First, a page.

Ditto

Director Francis Ford Coppolla in an interview in the November issue of GQ magazine, asked what he thought of The Sopranos -

"I never saw The Sopranos. I was so sick of gangsters."

October 2, 2007

Great moments in Escapee history

Radio Berlin International's final broadcast on this date in 1990; last song "The End" by the Doors.

September 4, 2007

Reassuring its readers worried about American victory in Iraq

From an editorial in today's Boston Globe under the headline, "Iraq's war of the warlords" -

"When the radical Shi'ite cleric Moqtada Sadr called last week for a freeze on his Mahdi Army's operations, it might have been tempting to take it as a positive step toward reducing violence and promoting stability in Iraq."

... Yes, especially "tempting" for the sane and rational among us ...

"But even if his directive is heeded by most components of the far-from-unitary Mahdi Army, any such timeout will only be a tactical pause to let Sadr's forces regroup."

... Globe editorialists being privy to an infallible crystal ball allowing them to predict the future ...

"It hardly portends a transformation of the basic situation in Iraq."

... Let me see if I have this straight - even if "most" of Sadr's army lay down their arms, thereby refraining from further mass killings that have already stained their hands with the blood of thousands, this is not a "positive step"?

In other words - not to worry, we might lose this war yet!

September 2, 2007

Seeger's next song - "Why Bush reminds me of Stalin"

From today's New York Times - "This Just in: Pete Seeger Denounced Stalin over a decade ago" - a mere four decades after the tyrant's demise.

The creaky troubadour has even written a song to celebrate his Rip van Winkle-esque denunciation of Stalin, titled - I kid you not - "Big Joe Blues."

Anticipate similarly inclined lefties to denounce radical Islamists sometime around 2050.

August 30, 2007

Pay no attention to his running dog-eared copy of Little Red Book

Exceedingly angry left-wing radio host Mike Malloy, again from last night's rant - in response to a caller quoting Frederick Douglass -

"Well how many people are familiar with the sayings of Frederick Douglass, A, or the sayings of Mao for that matter. They were pretty similar. Not that I'm a Maoist by any means, but when it comes revolutionary statements, you get them where you get them."

" ... you get them where you get them ..."? Yes, especially when they hit close to home.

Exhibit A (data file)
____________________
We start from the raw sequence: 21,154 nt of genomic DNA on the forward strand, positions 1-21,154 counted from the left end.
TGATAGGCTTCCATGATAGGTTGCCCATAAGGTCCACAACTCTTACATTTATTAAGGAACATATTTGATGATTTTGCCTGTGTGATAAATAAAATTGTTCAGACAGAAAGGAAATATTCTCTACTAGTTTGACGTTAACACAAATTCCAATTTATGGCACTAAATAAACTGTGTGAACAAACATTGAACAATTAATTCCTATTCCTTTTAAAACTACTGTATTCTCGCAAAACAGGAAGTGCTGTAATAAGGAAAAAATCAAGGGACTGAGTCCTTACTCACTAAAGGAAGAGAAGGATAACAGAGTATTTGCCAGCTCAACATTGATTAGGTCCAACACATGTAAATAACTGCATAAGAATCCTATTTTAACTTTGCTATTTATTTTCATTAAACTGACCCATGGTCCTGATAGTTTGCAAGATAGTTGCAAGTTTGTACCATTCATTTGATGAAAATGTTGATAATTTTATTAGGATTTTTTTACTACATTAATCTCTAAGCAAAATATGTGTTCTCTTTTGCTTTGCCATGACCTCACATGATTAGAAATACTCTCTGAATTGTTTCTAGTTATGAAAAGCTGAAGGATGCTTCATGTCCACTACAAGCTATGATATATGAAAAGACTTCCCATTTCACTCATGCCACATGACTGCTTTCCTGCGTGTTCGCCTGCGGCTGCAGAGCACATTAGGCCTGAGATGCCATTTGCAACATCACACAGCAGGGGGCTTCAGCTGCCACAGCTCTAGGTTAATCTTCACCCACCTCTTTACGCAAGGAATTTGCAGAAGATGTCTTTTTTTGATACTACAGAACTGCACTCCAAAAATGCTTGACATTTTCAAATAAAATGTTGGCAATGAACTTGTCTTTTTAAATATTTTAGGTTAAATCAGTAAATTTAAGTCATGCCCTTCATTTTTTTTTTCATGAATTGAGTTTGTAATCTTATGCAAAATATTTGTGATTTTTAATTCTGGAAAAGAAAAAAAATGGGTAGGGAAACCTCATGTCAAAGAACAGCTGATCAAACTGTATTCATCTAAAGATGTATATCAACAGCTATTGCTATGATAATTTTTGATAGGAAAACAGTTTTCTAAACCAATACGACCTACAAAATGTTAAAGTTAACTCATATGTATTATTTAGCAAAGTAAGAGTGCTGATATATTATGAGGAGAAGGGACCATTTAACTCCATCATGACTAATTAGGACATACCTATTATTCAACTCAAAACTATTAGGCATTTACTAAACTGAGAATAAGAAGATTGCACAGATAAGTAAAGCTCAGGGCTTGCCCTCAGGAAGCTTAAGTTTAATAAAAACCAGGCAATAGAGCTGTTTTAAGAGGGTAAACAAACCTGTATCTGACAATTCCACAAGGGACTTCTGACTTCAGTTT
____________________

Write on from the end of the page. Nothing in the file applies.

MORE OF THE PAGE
Yet another example of the love that dares not speak its name.

Yes, it is so 5-year-old, Mike

Unhinged moonbat radio host Mike Malloy on his show last night, of the vastly more intelligent and talented Rush Limbaugh -

"You know sometimes I wish Rush Limbaugh would choke to death on his next plate of crab legs with Oxycontin on the side, I really do. What a vicious, vile, hate-filled man. It's just, he's, he's he's ... (deep breath) ... And I normally don't wish people dead, I mean, that's so 5-year-old, isn't it, huh?

"But when I hear Rush Limbaugh's voice and his point of view, I just wish he'd choke to death."

That'll shut him up!

August 28, 2007

Reminiscent of relentlessly biased coverage

A story published yesterday by the New York Times Service, running under the headline "Bush relentless in making case for his Iraq strategy," and written by Steven Lee Myers:

CRAWFORD, Texas - President Bush's Iraq strategy faces a crisis of faith these days - from the American public. And he is confronting it the way he has previous crises: with a relentless campaign to persuade people to see things his way.
Bush interrupted his annual August retreat here last week for a speech to the Veterans of Foreign Wars replete with historical references to Vietnam.
Back at his ranch, he recorded a radio address that showed neither doubt nor any intention to reducing the U.S. commitment in Iraq. On Tuesday, he will speak to the American Legion in Reno, Nev., arguing a hasty withdrawal of troops would prove disastrous.

( ... wow, two speeches and a radio address - pretty "relentless" stuff ...)

"We are still in the early stages of our new operations," Bush said in the radio address Saturday as if there were not those who fervently wished the country was in the later stages, preparing to bring the troops home.